More circuits…

Another great day today. Weather was fabulous, and I had two sessions booked with Chris as my instructor.

Aircraft was a little late coming back before my first session, but Chris gave me a bit of a surprise. For the first time ever, I was handed the keys to a plane (figuratively speaking anyway!) and told ‘Off you go’.

So, out I went. Pre flight with no issues, then a minor hiccup before I could do the pre-departure checks. I was asked to cross the active and do my checks at hold Charlie, to allow another aircraft to land and taxi back before I departed. That aircraft was an Antonov! I felt small as it barrelled past me at the hold point on its landing roll!

Cleared to line up and takeoff, and off I went. This time I was trying flapless approaches. The difficulty was that there was absolutely no wind whatsoever, so getting the aircraft to descend without any headwind component was difficult without the assistance of the flaps! Most of my flapless approaches also ended up as glide approaches!

This was my first time in Romeo Golf for a while, and because I had previously been flying Alpha Fox most of the time, that was stuck in my head. A lot of my radio calls went along the lines of:

‘Golf Alpha Foxtrot, Final to Roll’

‘Golf Romeo Golf, Clear to Roll’


Also, on one of the early circuits I was given the instruction

‘Golf Romeo Golf, caution wake turbulence, orbit on final to allow for departing traffic’.

Gulp. Orbiting on final approach is one of the things they recommend that low hours students don’t do, so I replied:

‘Golf Romeo Golf unable. Can I orbit on downwind?’

This was approved, and I did my orbits on the downwing leg of the circuit (at 1000 feet and configured for cruise) rather than on final (more like 600 feet and configured for landing). Much easier (and safer)!

Apart from that, the session went well. One grin inducing moment occurred on the downind leg on one of the circuits. After carrying out the downwind checks in plenty of time, I had little to do other than keep a good lookout for other traffic (which in reality is unlikely at a military field in Class D airspace). I happened to glance at the ground at this point, and noticed a shadow whizzing along the ground at a rate of knots. It took me a while to realise that it was me! Out came the big cheesy grin for the rest of the flight 🙂

The second session was with Chris alongside me, and was earlier than expected due to a no-show. Chris demonstrated glide approaches (having to try twice because the lack of sink was catching him out too!) before giving me a go at a few, as well as a practice EFATO. The climbout from 26 has plenty of fields to choose from as a landing site. Hopefully I won’t ever actually need one though! One glitch in this one was forgetting to turn off the carb heat after a glide approach, and only noticing this when doing the downwind checks for the next circuit. Again, whoops.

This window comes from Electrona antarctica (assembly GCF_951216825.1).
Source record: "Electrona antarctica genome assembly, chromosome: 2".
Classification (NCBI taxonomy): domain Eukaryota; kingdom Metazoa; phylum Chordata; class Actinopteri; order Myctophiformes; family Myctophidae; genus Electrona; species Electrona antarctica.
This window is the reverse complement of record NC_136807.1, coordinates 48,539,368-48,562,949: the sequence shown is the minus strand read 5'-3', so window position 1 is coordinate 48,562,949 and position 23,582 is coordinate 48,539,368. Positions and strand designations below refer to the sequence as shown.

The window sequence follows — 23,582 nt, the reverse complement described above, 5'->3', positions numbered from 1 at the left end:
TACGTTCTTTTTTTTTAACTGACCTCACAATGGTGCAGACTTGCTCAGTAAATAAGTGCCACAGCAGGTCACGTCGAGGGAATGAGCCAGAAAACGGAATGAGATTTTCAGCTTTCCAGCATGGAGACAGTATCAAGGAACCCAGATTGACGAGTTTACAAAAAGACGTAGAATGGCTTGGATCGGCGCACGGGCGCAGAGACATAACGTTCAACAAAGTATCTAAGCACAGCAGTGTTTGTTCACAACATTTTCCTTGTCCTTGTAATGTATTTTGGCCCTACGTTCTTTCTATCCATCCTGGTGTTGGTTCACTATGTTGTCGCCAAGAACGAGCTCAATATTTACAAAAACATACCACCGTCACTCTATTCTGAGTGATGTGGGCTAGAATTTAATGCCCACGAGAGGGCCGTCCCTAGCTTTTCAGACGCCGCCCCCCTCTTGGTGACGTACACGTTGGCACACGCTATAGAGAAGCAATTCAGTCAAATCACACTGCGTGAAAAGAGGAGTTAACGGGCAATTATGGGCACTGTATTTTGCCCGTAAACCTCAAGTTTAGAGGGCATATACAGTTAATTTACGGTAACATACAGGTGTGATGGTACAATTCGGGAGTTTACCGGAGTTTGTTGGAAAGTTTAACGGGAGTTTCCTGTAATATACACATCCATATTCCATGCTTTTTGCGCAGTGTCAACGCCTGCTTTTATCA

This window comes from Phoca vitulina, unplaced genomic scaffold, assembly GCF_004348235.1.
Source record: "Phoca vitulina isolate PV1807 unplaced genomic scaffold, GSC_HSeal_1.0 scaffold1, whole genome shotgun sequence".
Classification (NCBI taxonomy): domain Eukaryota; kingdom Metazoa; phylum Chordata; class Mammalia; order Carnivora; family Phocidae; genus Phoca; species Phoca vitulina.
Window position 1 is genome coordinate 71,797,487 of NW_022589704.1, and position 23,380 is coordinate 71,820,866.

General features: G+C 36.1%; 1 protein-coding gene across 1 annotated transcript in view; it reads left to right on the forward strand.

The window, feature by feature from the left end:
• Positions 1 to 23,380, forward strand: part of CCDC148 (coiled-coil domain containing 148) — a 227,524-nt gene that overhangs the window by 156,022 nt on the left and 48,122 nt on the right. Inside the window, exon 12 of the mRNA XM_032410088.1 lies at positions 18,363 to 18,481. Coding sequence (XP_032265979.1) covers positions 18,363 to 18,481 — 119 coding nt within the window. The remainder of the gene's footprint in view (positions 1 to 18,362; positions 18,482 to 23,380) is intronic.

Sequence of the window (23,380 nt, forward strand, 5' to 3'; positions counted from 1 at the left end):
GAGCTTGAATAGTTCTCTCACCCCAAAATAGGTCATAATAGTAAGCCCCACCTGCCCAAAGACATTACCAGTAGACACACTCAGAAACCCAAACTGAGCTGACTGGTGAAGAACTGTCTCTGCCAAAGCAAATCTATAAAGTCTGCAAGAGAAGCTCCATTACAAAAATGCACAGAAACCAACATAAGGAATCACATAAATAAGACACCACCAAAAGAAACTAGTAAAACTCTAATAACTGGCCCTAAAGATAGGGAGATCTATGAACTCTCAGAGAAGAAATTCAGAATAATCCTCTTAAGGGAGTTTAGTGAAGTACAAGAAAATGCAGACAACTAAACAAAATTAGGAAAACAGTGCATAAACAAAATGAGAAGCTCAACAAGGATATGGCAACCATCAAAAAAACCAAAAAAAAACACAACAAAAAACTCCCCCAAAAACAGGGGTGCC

Another more scary moment as when I completely lost the plot on the turn to base leg for a glide approach. For some reason I lost my height control, and was climbing noticably in the turn. In an attempt to correct this I released back pressure to get the nose down. However, this diverted my attention from the turn, and all of a sudden we were in a 45 degree bank, nose down with the airspeed increasing rapidly. I’ve read about spiral dives, and I think this was about to become one before Chris brought it to my attention. It was easily remedied, but a reminder of what can go wrong if you allow yourself to get too far behind the aircraft.

Once Chris was happy he arranged for me to do a full stop, and jumped out to let me continue solo.

Again no real dramas this time, but I was having real difficulty in getting the glide approaches to lead to a landing at the correct aiming point. Never quite got it right (I did once but that was probably a fluke) so I guess it’s something that is likely to improve with a bit more practice.

The landings today were all pretty good again, so hopefully that means that it wasn’t just a fluke yesterday!

Got a number of sessions this coming week (1 Wednesday, 2 Thursday, 2 Friday, 1 Saturday and 2 Sunday) so I’m hoping the current spell of good weather will continue so that I can get plenty of time in the air. Next session I’ll be heading away from the airfield again, to practice landing in a field!

Total flight time today: Dual 0:40 – Solo – 1:25
Take-offs: 15 – Landings: 12

Total flight time to date: Dual 16:25 – Solo 2:25
Take-offs to date: 68 – Landings to date: 63

2 Responses to “More circuits…”

  1. leiafee Says:

    Just wanted to comment to say very well done for having the gumption to tell them you weren’t going to orbit on final. That was an excellent bit of airmanship to recognise the risks and do something to manage them.

  2. Andy Hawkins Says:

    Thanks for that Leia.

    Can’t take too much credit though, as this is something that’s specifically mentioned in the flying order book for the club, and that we should refuse any instruction we’re unhappy with. Also, reading the thread on UKGA regarding the poor lad who was given some unusual instructions from ATC leading to the worst possible result, it was something I had been prepared for.

    I guess it was a bit ‘scary’ to have to refuse to carry out the instruction, but I did what I felt I had to do.

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